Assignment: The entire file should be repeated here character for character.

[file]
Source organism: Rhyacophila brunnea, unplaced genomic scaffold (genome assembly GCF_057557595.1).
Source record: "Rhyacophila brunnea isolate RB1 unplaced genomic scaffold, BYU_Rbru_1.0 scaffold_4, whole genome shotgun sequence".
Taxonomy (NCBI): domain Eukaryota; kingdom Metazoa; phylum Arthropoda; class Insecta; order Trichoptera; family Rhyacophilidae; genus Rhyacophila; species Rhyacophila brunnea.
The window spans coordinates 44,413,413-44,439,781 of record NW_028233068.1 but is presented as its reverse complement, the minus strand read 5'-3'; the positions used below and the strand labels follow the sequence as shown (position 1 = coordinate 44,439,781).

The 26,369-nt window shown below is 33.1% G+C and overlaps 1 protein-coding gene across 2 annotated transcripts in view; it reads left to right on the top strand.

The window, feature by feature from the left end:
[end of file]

Source organism: Rhyacophila brunnea, unplaced genomic scaffold (genome assembly GCF_057557595.1).
Source record: "Rhyacophila brunnea isolate RB1 unplaced genomic scaffold, BYU_Rbru_1.0 scaffold_4, whole genome shotgun sequence".
Taxonomy (NCBI): domain Eukaryota; kingdom Metazoa; phylum Arthropoda; class Insecta; order Trichoptera; family Rhyacophilidae; genus Rhyacophila; species Rhyacophila brunnea.
The window spans coordinates 44,413,413-44,439,781 of record NW_028233068.1 but is presented as its reverse complement, the minus strand read 5'-3'; the positions used below and the strand labels follow the sequence as shown (position 1 = coordinate 44,439,781).

The 26,369-nt window shown below is 33.1% G+C and overlaps 1 protein-coding gene across 2 annotated transcripts in view; it reads left to right on the top strand.

The window, feature by feature from the left end: